Why Francesca Manno Left Rome's Minerva Pictures to Launch Summerside International (Q&A)

Mattia Balsamini
Francesca Manno

The veteran Italian dealmaker discusses the sexy side of international sales, the challenges of starting a company and why her market is wary of Netflix.

After serving for nine years as vp of Rome’s Minerva Pictures, the company responsible for bringing any Nicolas Cage or Steven Seagal film to Italy, Francesca Manno has decided to go off on her own.

Her new shingle, Summerside International, will focus on international sales and co-productions and launch
 in Berlin as its first major festival with a slate of eight international films. Its lineup of director-driven projects range from an Italian comedy to a German drama to a Canadian thriller.

Manno also will partake in Berlin’s Co-Production Market as a producer and financier, where she’s hoping to further expand her slate. An experienced buyer and seller at Minerva, Manno, 35, also was involved in the company’s many co-productions, including such recent features as the road trip drama Just Like a Woman, starring Sienna Miller and Golshifteh Farahani, and Anna (Per amor vostro), which won the best actress award for 
Valeria Golino at Venice last year.

The executive sat down with THR in Rome to discuss how she plans on launching Summerside in Europe and beyond.

What did you enjoy most at Minerva Pictures?

I was involved in almost everything. But honestly, international sales always were kind of sexy for me — the way you promote
 a movie, how you try to build
 the life of a movie abroad. You need to know people, and the taste of each buyer, for each territory. Of course, you have to find something that is good for them, and makes sense for you, from an editorial point of view.

For my company now, I selected very specific titles focusing on human rights, children themes and women. And then I also took an Italian comedy, because the director is a very international director. So I hope this kind of lineup will give my buyers the idea of a very diverse lineup.

How did Minerva do things differently from the competition?

Minerva was kind of a pioneer 
in digital exploitation rights. We were one of the first to sign a deal with iTunes, for the digital exploitation on our current titles. So it was for all the titles coming from the U.S. [and] Europe and also for some top library titles, of which we had more than 1,000. Recently, we did not sign a deal with Netflix; it was a business choice.

Why not?

We preferred to understand where Netflix is going first.

How do you think they are changing the landscape in Italy?

I am not sure. I am not sure if Italy is ready enough for Netflix. First of all, because Italy is divided, the south and the central part and the north. For example, I come from the south of Italy, and I can tell you that the Internet connection is really bad. So how can you benefit from an offer like Netflix, or from other digital offers, in a place where the connection is not good? We need to improve our infrastructure. That’s the point.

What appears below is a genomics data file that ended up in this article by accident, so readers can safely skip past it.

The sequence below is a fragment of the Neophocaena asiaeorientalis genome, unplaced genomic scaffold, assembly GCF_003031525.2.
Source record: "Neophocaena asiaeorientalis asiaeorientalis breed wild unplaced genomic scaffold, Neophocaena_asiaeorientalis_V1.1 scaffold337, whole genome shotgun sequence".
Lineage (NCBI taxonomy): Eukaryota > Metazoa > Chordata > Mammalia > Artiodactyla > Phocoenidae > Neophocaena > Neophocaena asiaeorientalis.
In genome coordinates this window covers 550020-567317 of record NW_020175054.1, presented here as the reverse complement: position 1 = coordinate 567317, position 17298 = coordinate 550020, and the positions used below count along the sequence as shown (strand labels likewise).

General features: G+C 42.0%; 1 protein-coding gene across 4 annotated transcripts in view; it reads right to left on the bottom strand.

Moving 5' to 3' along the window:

Do you expect digital to play a big role with Summerside?

Berlin will be the first market for the company. I am really curious to understand where all these platforms are going. So of course, I will meet the buyers of these platforms. [But] I don’t like the idea of putting the titles in a mass digital space. There should be something more built, as an editorial structure. Otherwise, you put your titles there, and maybe the revenue is not what you were expecting.

What made you decide that 
Europe needed another international sales company?

There aren’t so many domestic international companies handling the sales for international titles, in my opinion. In Italy, there are many companies focusing on Italian titles. We see what is happening in France, and the French companies are No. 1 in the world. And they handle all kinds of movies coming from many territories. That’s why I decided to follow a different way, from the standard Italian way.

Do you find it difficult being a female executive working in Italy?

I think it’s more difficult. I mean, I see there are so many women in our business, so many CEOs in many big companies, not in Italy, but in the U.S., for example, or in France or the U.K. Yes, you can find women. But, in Italy, it’s still a bit slow.

Are you trying to change this?

I am trying to. For example, I am the managing director of my company.

What do you think will be the biggest challenge with establishing Summerside?

The most important thing is to have the right idea. Sometimes, you don’t have money, but you just have the idea. You know exactly how you want to pitch the idea. I think that with a computer and a good Internet connection, we can do everything right now. I don’t like people crying because they have no help from the government, no help from this and that. I have no help from anyone. I am investing my money. I’m investing all the energy I can put into these projects. That’s the challenge.

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